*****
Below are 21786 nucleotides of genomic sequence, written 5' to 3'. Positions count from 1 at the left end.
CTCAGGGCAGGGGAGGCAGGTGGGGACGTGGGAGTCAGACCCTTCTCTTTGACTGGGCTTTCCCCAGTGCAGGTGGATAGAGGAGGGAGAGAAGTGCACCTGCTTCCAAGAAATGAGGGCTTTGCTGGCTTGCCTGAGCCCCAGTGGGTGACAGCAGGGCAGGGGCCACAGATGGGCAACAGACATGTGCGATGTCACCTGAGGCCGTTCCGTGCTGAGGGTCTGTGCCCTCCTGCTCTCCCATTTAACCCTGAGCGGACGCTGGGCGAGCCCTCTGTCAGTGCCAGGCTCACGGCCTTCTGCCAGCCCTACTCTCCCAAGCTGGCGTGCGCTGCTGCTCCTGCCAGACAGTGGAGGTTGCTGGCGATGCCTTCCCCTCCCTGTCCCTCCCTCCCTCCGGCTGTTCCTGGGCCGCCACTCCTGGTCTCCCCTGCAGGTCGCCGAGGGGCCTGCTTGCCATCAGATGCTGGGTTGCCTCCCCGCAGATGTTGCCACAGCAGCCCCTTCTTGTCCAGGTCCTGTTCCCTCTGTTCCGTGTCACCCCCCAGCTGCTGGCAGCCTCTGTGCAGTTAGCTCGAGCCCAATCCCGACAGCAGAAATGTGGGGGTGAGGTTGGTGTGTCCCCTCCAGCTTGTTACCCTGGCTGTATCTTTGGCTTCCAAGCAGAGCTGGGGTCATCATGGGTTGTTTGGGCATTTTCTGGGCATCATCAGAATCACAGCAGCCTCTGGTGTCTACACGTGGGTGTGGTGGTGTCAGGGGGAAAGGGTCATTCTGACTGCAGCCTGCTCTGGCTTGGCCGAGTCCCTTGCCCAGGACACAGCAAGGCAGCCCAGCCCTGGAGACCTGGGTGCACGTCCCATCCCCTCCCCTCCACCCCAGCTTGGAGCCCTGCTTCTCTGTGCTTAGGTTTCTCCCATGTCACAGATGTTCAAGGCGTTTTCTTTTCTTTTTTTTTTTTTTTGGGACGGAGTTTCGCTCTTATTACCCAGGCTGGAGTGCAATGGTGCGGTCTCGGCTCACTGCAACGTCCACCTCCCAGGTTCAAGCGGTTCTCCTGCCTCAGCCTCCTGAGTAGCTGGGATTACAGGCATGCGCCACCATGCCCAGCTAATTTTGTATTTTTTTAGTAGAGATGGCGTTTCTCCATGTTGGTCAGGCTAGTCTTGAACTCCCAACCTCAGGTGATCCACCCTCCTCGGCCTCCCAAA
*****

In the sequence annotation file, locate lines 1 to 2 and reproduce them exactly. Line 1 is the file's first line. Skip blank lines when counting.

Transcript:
Below are 21786 nucleotides of genomic sequence, written 5' to 3'. Positions count from 1 at the left end.
CTCAGGGCAGGGGAGGCAGGTGGGGACGTGGGAGTCAGACCCTTCTCTTTGACTGGGCTTTCCCCAGTGCAGGTGGATAGAGGAGGGAGAGAAGTGCACCTGCTTCCAAGAAATGAGGGCTTTGCTGGCTTGCCTGAGCCCCAGTGGGTGACAGCAGGGCAGGGGCCACAGATGGGCAACAGACATGTGCGATGTCACCTGAGGCCGTTCCGTGCTGAGGGTCTGTGCCCTCCTGCTCTCCCATTTAACCCTGAGCGGACGCTGGGCGAGCCCTCTGTCAGTGCCAGGCTCACGGCCTTCTGCCAGCCCTACTCTCCCAAGCTGGCGTGCGCTGCTGCTCCTGCCAGACAGTGGAGGTTGCTGGCGATGCCTTCCCCTCCCTGTCCCTCCCTCCCTCCGGCTGTTCCTGGGCCGCCACTCCTGGTCTCCCCTGCAGGTCGCCGAGGGGCCTGCTTGCCATCAGATGCTGGGTTGCCTCCCCGCAGATGTTGCCACAGCAGCCCCTTCTTGTCCAGGTCCTGTTCCCTCTGTTCCGTGTCACCCCCCAGCTGCTGGCAGCCTCTGTGCAGTTAGCTCGAGCCCAATCCCGACAGCAGAAATGTGGGGGTGAGGTTGGTGTGTCCCCTCCAGCTTGTTACCCTGGCTGTATCTTTGGCTTCCAAGCAGAGCTGGGGTCATCATGGGTTGTTTGGGCATTTTCTGGGCATCATCAGAATCACAGCAGCCTCTGGTGTCTACACGTGGGTGTGGTGGTGTCAGGGGGAAAGGGTCATTCTGACTGCAGCCTGCTCTGGCTTGGCCGAGTCCCTTGCCCAGGACACAGCAAGGCAGCCCAGCCCTGGAGACCTGGGTGCACGTCCCATCCCCTCCCCTCCACCCCAGCTTGGAGCCCTGCTTCTCTGTGCTTAGGTTTCTCCCATGTCACAGATGTTCAAGGCGTTTTCTTTTCTTTTTTTTTTTTTTTGGGACGGAGTTTCGCTCTTATTACCCAGGCTGGAGTGCAATGGTGCGGTCTCGGCTCACTGCAACGTCCACCTCCCAGGTTCAAGCGGTTCTCCTGCCTCAGCCTCCTGAGTAGCTGGGATTACAGGCATGCGCCACCATGCCCAGCTAATTTTGTATTTTTTTAGTAGAGATGGCGTTTCTCCATGTTGGTCAGGCTAGTCTTGAACTCCCAACCTCAGGTGATCCACCCTCCTCGGCCTCCCAAA